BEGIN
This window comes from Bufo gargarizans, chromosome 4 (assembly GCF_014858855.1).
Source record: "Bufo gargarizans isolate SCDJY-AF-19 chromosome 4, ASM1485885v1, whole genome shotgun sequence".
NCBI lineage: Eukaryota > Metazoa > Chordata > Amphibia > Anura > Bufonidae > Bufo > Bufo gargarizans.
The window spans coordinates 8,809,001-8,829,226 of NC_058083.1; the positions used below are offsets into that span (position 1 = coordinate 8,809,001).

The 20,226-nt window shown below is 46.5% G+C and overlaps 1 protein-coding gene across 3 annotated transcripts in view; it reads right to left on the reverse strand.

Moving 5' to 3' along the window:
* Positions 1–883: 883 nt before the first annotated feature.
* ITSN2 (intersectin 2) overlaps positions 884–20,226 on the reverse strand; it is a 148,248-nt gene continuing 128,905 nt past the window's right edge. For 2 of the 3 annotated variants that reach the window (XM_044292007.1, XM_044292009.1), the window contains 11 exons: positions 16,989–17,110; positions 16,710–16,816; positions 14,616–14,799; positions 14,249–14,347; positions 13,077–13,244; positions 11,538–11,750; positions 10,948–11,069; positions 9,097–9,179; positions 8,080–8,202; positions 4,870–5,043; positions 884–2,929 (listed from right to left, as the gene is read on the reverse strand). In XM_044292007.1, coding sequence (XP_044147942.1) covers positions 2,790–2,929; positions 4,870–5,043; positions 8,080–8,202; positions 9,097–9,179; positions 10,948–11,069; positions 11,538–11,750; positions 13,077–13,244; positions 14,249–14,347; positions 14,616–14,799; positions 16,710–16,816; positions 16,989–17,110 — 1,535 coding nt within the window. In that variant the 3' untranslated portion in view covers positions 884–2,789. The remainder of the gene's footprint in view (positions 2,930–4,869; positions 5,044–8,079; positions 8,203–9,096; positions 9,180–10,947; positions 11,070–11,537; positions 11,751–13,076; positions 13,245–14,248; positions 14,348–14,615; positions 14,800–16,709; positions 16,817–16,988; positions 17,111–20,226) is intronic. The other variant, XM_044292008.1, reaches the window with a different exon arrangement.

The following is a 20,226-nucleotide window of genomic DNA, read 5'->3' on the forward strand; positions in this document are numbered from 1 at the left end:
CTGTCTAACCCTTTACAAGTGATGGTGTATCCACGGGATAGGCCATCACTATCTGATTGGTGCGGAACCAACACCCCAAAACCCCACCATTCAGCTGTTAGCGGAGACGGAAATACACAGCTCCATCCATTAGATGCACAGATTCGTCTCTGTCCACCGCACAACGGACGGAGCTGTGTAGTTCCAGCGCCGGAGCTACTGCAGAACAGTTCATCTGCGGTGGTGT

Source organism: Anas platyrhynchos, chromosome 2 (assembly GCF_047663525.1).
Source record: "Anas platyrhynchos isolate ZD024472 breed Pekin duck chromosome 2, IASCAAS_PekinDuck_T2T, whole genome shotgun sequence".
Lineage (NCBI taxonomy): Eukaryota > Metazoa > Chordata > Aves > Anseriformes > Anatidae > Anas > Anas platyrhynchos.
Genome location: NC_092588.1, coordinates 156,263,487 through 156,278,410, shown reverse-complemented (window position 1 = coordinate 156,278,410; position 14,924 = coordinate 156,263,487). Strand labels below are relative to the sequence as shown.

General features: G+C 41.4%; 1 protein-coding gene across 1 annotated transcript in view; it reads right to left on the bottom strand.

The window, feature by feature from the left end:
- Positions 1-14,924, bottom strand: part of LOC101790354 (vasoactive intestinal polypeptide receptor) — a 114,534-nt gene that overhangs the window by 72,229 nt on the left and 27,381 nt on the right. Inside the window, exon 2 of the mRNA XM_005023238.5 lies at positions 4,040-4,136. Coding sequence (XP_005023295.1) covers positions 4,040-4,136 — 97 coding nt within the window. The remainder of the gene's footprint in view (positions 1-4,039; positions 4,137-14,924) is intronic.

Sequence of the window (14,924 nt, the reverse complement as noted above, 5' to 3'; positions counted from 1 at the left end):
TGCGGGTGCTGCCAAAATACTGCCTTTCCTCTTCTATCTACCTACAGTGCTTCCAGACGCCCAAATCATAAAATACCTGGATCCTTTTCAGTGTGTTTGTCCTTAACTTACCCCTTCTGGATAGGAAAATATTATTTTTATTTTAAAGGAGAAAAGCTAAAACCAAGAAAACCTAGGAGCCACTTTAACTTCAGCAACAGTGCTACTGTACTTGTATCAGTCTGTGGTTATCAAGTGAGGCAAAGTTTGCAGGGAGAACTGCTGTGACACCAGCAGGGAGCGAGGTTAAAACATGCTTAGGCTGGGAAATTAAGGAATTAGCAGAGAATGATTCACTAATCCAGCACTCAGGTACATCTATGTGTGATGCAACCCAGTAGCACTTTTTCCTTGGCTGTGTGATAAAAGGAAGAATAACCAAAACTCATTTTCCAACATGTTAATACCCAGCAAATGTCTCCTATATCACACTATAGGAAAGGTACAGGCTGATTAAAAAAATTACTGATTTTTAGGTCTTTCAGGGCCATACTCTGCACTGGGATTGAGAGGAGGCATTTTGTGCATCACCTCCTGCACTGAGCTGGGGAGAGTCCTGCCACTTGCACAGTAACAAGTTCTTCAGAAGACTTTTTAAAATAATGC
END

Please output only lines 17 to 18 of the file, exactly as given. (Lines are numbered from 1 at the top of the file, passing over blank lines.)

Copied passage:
- Positions 1-14,924, bottom strand: part of LOC101790354 (vasoactive intestinal polypeptide receptor) — a 114,534-nt gene that overhangs the window by 72,229 nt on the left and 27,381 nt on the right. Inside the window, exon 2 of the mRNA XM_005023238.5 lies at positions 4,040-4,136. Coding sequence (XP_005023295.1) covers positions 4,040-4,136 — 97 coding nt within the window. The remainder of the gene's footprint in view (positions 1-4,039; positions 4,137-14,924) is intronic.

Sequence of the window (14,924 nt, the reverse complement as noted above, 5' to 3'; positions counted from 1 at the left end):